More readable conditional with Array.includes()

gabrielrufino profile image Gabriel Rufino ・1 min read

Do you know the function Array.includes() of the JavaScript? This function was specified in ES7 and is capable of making a conditional much more readable.

This function determines is the parameter is contained in the array.

const numbers = [1, 2, 3, 4]
const strings = ['Gabriel', 'Rufino']

numbers.includes(3) // true
numbers.includes(6) // false
strings.includes('Rufino') // true
strings.includes('Fernando') // false

Knowing this function, you can now write more readable conditionals that compare a variable with many possibilities by replacing large chains of or operator (||) with Array.includes() using a variable as the parameter. See the example:

Using or operator

function get(request, response) {
  const access = request.access

  if (access === 'maintainer' || access === 'admin' || access === 'developer') {
    return response.json({ allowed: true })
  } else {
    return response.json({ allowed: false })

Using Array.includes()

function get(request, response) {
  const access = request.access

  if (['maintainer', 'admin', 'developer'].includes(access)) {
    return response.json({ allowed: true })
  } else {
    return response.json({ allowed: false })

Works with NaN

NaN === NaN // false
[1, 2, 3, NaN].includes(NaN) // true


Posted on by:

gabrielrufino profile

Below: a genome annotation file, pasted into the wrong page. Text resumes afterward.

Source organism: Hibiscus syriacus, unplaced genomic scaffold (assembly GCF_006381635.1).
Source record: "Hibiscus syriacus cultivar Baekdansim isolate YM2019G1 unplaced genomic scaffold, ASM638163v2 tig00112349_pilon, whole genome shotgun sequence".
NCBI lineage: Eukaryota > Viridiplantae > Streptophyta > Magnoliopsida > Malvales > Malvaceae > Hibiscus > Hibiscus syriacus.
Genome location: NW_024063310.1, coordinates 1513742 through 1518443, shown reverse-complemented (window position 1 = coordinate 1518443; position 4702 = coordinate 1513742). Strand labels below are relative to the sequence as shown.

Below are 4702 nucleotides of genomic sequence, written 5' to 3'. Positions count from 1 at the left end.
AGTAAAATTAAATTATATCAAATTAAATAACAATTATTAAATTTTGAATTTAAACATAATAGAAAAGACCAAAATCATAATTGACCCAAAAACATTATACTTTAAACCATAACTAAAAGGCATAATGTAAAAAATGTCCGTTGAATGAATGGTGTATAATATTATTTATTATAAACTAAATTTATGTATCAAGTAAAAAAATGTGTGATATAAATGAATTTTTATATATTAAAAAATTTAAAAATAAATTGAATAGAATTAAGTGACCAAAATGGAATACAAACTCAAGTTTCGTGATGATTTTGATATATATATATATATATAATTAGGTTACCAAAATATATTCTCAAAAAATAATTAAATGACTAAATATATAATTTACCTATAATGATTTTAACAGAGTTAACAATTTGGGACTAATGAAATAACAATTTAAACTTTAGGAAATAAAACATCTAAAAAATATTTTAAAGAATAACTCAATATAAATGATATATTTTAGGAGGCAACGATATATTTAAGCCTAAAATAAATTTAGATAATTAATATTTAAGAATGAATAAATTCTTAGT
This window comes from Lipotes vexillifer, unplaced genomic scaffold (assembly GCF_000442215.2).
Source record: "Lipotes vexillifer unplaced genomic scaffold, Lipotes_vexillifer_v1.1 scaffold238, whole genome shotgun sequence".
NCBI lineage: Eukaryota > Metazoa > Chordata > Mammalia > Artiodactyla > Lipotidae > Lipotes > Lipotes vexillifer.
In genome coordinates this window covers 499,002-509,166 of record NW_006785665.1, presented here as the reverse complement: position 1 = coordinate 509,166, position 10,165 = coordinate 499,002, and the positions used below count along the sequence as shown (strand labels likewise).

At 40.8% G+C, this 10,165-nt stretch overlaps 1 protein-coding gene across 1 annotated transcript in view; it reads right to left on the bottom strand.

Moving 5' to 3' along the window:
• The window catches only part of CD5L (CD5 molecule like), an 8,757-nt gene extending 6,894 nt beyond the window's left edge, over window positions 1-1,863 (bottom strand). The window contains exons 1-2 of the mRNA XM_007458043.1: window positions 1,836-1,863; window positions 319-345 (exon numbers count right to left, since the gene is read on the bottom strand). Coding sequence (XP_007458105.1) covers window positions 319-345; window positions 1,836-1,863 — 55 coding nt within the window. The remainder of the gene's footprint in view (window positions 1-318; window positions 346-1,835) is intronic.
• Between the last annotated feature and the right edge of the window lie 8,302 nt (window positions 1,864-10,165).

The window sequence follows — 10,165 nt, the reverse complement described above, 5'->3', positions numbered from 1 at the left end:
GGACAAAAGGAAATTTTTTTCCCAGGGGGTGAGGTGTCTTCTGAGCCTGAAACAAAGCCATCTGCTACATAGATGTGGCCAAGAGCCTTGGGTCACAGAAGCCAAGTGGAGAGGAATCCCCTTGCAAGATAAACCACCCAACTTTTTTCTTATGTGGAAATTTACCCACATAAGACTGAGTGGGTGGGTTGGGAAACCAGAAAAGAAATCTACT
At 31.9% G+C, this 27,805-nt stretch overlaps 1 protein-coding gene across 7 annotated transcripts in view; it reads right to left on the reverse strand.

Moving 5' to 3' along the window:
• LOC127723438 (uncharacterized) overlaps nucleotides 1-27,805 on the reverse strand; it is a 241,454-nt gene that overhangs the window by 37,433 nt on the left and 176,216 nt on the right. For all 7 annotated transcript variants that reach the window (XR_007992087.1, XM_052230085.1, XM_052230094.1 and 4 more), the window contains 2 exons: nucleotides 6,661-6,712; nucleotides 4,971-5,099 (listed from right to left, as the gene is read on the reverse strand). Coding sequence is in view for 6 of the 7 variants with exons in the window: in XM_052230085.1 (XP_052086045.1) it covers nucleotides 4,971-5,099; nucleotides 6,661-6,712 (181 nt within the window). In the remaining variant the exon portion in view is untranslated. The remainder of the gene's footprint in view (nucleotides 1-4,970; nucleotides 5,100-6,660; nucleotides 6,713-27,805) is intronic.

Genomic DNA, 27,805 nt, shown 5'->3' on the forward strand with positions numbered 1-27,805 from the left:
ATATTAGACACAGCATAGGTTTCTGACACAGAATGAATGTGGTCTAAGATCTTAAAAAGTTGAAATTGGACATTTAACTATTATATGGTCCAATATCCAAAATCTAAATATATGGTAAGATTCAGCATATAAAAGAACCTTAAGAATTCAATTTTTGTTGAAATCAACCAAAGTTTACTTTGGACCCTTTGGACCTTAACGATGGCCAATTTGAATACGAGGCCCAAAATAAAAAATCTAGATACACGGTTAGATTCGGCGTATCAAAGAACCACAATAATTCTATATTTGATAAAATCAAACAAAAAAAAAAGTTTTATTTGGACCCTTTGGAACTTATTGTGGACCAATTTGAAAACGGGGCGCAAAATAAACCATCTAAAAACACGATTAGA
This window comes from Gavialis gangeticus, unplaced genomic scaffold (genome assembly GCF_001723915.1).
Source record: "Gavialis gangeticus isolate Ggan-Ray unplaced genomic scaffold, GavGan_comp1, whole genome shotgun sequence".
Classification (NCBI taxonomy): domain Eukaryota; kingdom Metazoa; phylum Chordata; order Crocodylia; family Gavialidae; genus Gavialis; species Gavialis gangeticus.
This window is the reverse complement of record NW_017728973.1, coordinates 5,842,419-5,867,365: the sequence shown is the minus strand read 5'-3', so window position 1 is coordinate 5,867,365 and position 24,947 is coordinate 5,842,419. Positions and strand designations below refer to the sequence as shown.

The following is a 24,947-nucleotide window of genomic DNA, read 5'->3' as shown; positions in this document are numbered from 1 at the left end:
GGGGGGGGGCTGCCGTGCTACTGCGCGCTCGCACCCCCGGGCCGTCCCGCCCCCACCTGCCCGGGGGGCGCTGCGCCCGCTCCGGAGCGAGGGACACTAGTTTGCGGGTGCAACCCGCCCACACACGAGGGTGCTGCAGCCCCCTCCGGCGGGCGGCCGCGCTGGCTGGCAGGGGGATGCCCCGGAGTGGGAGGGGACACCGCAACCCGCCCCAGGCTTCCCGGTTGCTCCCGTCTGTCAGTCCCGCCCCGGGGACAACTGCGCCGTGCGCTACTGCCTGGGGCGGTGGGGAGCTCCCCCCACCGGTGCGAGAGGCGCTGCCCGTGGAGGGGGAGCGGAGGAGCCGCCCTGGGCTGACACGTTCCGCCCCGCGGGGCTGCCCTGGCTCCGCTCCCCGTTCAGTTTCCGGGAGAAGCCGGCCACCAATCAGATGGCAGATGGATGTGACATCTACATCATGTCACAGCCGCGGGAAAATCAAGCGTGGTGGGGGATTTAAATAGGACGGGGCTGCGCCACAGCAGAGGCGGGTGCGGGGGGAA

Gabriel Rufino


Fullstack Developer around JavaScript stack. Solving problems, generating value!


markdown guide

Perhaps worth noting is that there is a performance penalty with Array.prototype.includes. Such a "membership check" can iterate across the length of the array, especially in instances where the argument passed does not exist.

In such a scenario, it may be advisable (depending on how often this is done), to convert to a set and perform these membership checks against that. The example you used seem to be constant versus a list of values that are not yet known until runtime.


Wow!!! Nice.

I didn't know. Thanks for contribute


Ah! If you didn't, Gabriel -- it may be worth your effort in covering some basic data structures and algorithms and algorithmic complexity (in both time and space). This isn't as big a deal when operating on just the front-end (browser) with small chunks of data, but if you ever use JS (Node) on the backend, this is important and also in instances where the UI is comprised of a LOT of data in a single-page app -- think Facebook. I've seen people do multiple nesting of for-loops (in Ruby) that took down an instance of a worker which typically equates to lost earnings due to downtime


Actually there’s ["maintainer", "admin", "developer"].indexOf(access) > -1 as well. Include is definitely better but I don’t think anyone uses multiple || for the same variable.


Thanks for this amazing trick! I'll use it in my blog!